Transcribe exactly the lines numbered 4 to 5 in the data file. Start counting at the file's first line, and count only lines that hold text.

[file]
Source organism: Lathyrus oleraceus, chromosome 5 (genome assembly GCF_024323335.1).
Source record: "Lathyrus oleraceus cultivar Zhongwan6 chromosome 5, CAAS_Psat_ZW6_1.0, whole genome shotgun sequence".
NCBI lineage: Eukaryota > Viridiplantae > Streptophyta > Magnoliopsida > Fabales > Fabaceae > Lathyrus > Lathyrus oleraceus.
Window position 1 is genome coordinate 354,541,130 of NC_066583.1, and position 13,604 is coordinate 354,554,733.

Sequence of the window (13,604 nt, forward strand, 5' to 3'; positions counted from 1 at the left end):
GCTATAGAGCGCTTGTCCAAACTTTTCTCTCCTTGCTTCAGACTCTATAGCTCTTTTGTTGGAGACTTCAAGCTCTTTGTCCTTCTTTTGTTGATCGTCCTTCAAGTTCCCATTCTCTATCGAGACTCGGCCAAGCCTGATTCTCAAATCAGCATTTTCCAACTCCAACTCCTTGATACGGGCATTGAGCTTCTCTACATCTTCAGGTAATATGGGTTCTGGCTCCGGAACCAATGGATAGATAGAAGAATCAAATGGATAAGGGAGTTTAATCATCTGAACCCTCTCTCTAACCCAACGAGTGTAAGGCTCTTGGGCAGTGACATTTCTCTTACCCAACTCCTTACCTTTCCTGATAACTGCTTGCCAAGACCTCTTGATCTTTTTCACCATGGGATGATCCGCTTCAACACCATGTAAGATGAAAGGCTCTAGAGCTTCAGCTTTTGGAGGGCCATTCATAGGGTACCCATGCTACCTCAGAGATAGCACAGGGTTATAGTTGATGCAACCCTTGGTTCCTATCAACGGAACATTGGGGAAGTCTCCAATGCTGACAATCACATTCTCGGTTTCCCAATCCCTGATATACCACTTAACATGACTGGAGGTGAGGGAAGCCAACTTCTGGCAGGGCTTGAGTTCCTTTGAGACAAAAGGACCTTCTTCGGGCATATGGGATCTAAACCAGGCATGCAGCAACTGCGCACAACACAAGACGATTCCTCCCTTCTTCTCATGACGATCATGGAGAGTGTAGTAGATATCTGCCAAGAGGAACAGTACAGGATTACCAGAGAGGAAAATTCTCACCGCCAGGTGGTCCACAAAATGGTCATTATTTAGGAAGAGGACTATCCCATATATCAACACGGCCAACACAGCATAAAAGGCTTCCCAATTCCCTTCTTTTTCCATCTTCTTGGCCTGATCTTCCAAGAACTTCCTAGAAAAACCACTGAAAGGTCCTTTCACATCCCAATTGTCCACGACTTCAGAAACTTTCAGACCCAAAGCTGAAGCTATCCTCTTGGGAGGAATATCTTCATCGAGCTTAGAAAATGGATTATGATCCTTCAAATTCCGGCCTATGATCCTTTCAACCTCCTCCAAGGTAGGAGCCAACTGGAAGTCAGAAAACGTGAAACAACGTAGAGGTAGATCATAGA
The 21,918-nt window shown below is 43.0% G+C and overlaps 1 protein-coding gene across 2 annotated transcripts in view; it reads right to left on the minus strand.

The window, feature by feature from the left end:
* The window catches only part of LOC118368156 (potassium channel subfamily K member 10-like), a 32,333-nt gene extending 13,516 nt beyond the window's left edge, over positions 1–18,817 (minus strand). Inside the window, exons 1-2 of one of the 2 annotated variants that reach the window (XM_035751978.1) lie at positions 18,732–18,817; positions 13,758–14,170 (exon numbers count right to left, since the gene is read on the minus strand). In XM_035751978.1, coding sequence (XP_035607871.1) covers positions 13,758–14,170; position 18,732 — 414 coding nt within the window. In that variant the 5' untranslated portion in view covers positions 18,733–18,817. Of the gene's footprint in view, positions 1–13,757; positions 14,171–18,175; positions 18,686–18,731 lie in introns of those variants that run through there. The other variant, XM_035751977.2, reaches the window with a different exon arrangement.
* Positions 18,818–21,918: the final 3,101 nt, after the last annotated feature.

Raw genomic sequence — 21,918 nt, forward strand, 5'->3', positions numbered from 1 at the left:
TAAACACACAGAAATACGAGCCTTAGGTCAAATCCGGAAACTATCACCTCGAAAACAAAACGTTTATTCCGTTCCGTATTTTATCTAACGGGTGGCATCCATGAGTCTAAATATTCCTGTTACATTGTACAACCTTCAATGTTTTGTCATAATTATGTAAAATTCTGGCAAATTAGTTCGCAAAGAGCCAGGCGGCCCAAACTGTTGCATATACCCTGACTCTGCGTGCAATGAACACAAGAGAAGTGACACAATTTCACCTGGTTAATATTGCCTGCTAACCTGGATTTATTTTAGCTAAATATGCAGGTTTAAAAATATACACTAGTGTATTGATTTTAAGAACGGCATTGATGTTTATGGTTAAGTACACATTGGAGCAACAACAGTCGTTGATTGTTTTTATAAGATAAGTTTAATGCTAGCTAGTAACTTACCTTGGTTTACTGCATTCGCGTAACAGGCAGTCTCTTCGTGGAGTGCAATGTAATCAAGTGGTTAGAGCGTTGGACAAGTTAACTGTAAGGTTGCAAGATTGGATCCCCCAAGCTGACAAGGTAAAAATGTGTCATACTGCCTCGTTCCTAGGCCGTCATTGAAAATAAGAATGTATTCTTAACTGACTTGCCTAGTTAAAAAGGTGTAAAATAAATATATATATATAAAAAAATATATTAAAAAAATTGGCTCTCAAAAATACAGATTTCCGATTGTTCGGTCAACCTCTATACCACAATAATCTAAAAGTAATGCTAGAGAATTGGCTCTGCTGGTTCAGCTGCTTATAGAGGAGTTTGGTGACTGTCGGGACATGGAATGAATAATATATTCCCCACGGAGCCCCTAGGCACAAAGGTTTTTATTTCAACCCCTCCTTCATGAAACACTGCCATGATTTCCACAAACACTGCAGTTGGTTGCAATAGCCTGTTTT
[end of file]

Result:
Window position 1 is genome coordinate 354,541,130 of NC_066583.1, and position 13,604 is coordinate 354,554,733.

Sequence of the window (13,604 nt, forward strand, 5' to 3'; positions counted from 1 at the left end):